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Volume 12 / Issue 9 / Abstract

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DOI:   10.3217/jucs-012-09-1358

Primary School Teachers in the Information Society

Robert Sinka
(Szent István University College of Jászberény, Hungary

Abstract: This study represents a survey approach in order to analyse the information society in a regional setting. The first part deals with a current problematic issue: the human resources of the information society, which is a neglected research area of the information society. The second part of the paper will point out the main characteristics of the human adaptation of the information society. My aim is to accentuate the importance of the `human-interface gap'. These days the accessibility is strongly connected to the education and to the fact that several jobs do not require competence in digital or information literacy. Focusing on the human aspect has become a central issue of the higher education, and one of its prominent tasks, besides others, is to prepare the next generation for the challenges of the information society.

Keywords: school, teachers, information society, competence of digital literacy

Categories: K.3.2, K.4, K.4.1, K.4.3, J.4

1 Introduction

We are living in an information society, even if its beneficial effects (suggested by political publicity campaigns) cannot always be realized. Moreover, by the time the documents of a nationwide policy (which is expected to be issued soon at regional and micro regional levels, too) have been done, there is already a new concern in the political focus: the importance of the formation of a knowledge-based society [HISS, 03]. The knowledge, itself, which is the basis of a knowledge-based economy and society, in fact, comes from the education.

Teaching in a primary school as a specialization, and teaching in general as a profession has always had a special role, not only in the higher education system, but similarly in everyday life, too. We put the education of our children in the hands of educated people trained in teacher training colleges and departments of universities. These people help our children to take the first steps in the process of gaining the so called `classical knowledge'. Through the changes of the higher education system (Bologna process), which is in progress at the moment, the old questions regarding education have been brought up again with being placed even more emphasis on them and giving them a wider publicity. These are, among others: Is the current `traditional' structure of the primary school teachers' training the most appropriate? Does the curriculum contain all the necessary knowledge for teaching? Will the primary school teachers have the fundamental competence with which they will be able to teach the next generation? What sort of knowledge, skill is needed for the development of the ability necessary for life-long learning?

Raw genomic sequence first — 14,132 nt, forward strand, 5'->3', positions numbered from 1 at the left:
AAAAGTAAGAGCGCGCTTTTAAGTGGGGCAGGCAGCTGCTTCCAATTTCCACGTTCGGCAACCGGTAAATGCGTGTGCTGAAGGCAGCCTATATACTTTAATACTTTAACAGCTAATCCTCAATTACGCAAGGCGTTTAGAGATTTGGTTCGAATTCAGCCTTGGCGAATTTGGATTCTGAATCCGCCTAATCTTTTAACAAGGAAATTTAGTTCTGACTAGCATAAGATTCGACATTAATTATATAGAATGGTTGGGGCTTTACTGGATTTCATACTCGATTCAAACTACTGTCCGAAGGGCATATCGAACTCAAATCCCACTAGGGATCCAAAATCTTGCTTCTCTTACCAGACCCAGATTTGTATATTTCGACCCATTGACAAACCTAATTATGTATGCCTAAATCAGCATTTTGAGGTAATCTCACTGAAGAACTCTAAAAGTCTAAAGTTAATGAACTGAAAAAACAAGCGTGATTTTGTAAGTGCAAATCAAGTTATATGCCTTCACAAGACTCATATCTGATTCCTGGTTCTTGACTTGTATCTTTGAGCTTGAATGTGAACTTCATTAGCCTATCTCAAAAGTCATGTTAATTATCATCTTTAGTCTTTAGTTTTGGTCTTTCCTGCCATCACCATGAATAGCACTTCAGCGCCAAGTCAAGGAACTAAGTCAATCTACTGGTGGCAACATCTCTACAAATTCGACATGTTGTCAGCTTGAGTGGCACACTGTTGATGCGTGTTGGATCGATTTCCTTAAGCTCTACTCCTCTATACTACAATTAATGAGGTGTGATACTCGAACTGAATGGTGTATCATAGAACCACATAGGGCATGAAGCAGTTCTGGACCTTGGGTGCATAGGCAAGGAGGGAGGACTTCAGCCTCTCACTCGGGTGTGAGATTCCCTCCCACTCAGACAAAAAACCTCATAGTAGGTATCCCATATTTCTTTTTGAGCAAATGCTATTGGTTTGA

Apart from questions of qualities and quantities, one thing is certain: a teacher is used to be a child, too. We do not know, however, what sort of school and teacher she or he had.

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Are the learning abilities, most of which acquired 15-20 years ago, still sufficient and adequate nowadays? What should a teacher learn so that he or she could conduct the learning process of the children as a competent person?

The acquisition, organization, storage and transmission of the knowledge need new, special teaching-learning methods, and these new methods are associated with the facilities of the recent technology, or more precisely, with the infocommunication technologies (ICT).

2 Target of the research, and its foundation

The facilities of learning and the methods associated with them have been changed radically, while the form of a traditional class (with the personal contact between teacher and students during the lesson) has prevailed in Hungary. You need to study. This basic principle has not been changed; there is a persistent demand for the so called `classical', traditional knowledge. The students, the prospective teachers have to learn and understand the essence of the learning process and the teaching methods in order to be able to apply them during their work later.

This study is intended to present the current findings of an empirical research, which is aimed to assess the Szent István University College student's preparation level for the challenges of the information society. One of the goals of my research is to point out the basic competence in digital literacy for teacher training at BA and BSc levels.

The other area examined is the detection of factors related to spatial dispersion, and their presentation by GIS devices. This sort of researches with a geographical aspect can illustrate the equipment-specific and non-equipment-specific forms of accessibility and exclusion in relation to the information society in its own complexity. There is also a spatial diversity in basic competence. The social, cultural and economic factors are those, which determine the forms, methods and the extent of the comprehension of the new information (i.e. digital literacy). Most of our students after their graduation try to find a job locally or within the region. How does their knowledge contribute to the development of their settlements, region? Does it help in reaching the critical mass of the information society? This critical mass can be defined as the spread of ICT equipment, their growing usage in social and business relations.

The focus of the research is not related directly to information technology, but primarily it is aimed to detect the presence of competence-based, problem-solving skill and knowledge. There are further academic courses led by myself that are also linked to this programme, such as (theoretical) lectures about `Information Society', and `The Geography of Information Society' seminars, both of which are intended to develop the essential competence in digital literacy, and at the same time providing opportunity of analysis for the current research.